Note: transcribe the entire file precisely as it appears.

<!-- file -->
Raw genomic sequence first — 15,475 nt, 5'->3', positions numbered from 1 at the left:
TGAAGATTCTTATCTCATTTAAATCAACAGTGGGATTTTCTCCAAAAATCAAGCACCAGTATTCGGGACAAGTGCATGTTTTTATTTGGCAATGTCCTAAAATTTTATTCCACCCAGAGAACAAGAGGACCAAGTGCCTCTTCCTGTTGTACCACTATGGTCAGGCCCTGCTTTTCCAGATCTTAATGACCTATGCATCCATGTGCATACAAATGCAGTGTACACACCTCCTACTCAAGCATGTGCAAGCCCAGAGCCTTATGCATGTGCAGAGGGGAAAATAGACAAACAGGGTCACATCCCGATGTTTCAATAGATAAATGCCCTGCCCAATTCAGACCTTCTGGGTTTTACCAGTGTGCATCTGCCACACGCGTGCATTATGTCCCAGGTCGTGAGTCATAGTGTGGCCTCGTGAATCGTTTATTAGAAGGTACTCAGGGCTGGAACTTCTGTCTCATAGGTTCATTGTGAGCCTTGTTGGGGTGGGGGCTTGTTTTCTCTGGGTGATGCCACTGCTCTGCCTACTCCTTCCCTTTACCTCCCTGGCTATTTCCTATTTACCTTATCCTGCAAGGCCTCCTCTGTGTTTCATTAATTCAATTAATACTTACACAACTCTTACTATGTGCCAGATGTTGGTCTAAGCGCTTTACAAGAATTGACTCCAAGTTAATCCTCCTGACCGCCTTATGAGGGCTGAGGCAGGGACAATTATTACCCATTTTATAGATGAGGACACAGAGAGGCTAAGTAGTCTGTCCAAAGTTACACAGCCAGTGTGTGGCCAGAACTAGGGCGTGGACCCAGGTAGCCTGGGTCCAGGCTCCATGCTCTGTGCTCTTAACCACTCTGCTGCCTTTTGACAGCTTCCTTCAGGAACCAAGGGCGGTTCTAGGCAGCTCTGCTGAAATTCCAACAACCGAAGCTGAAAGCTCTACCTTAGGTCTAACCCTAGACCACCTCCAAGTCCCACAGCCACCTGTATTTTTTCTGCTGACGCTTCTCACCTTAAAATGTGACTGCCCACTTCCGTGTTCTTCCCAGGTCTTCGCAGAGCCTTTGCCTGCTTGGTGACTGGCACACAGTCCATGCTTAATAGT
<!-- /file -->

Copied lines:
Raw genomic sequence first — 15,475 nt, 5'->3', positions numbered from 1 at the left:
TGAAGATTCTTATCTCATTTAAATCAACAGTGGGATTTTCTCCAAAAATCAAGCACCAGTATTCGGGACAAGTGCATGTTTTTATTTGGCAATGTCCTAAAATTTTATTCCACCCAGAGAACAAGAGGACCAAGTGCCTCTTCCTGTTGTACCACTATGGTCAGGCCCTGCTTTTCCAGATCTTAATGACCTATGCATCCATGTGCATACAAATGCAGTGTACACACCTCCTACTCAAGCATGTGCAAGCCCAGAGCCTTATGCATGTGCAGAGGGGAAAATAGACAAACAGGGTCACATCCCGATGTTTCAATAGATAAATGCCCTGCCCAATTCAGACCTTCTGGGTTTTACCAGTGTGCATCTGCCACACGCGTGCATTATGTCCCAGGTCGTGAGTCATAGTGTGGCCTCGTGAATCGTTTATTAGAAGGTACTCAGGGCTGGAACTTCTGTCTCATAGGTTCATTGTGAGCCTTGTTGGGGTGGGGGCTTGTTTTCTCTGGGTGATGCCACTGCTCTGCCTACTCCTTCCCTTTACCTCCCTGGCTATTTCCTATTTACCTTATCCTGCAAGGCCTCCTCTGTGTTTCATTAATTCAATTAATACTTACACAACTCTTACTATGTGCCAGATGTTGGTCTAAGCGCTTTACAAGAATTGACTCCAAGTTAATCCTCCTGACCGCCTTATGAGGGCTGAGGCAGGGACAATTATTACCCATTTTATAGATGAGGACACAGAGAGGCTAAGTAGTCTGTCCAAAGTTACACAGCCAGTGTGTGGCCAGAACTAGGGCGTGGACCCAGGTAGCCTGGGTCCAGGCTCCATGCTCTGTGCTCTTAACCACTCTGCTGCCTTTTGACAGCTTCCTTCAGGAACCAAGGGCGGTTCTAGGCAGCTCTGCTGAAATTCCAACAACCGAAGCTGAAAGCTCTACCTTAGGTCTAACCCTAGACCACCTCCAAGTCCCACAGCCACCTGTATTTTTTCTGCTGACGCTTCTCACCTTAAAATGTGACTGCCCACTTCCGTGTTCTTCCCAGGTCTTCGCAGAGCCTTTGCCTGCTTGGTGACTGGCACACAGTCCATGCTTAATAGT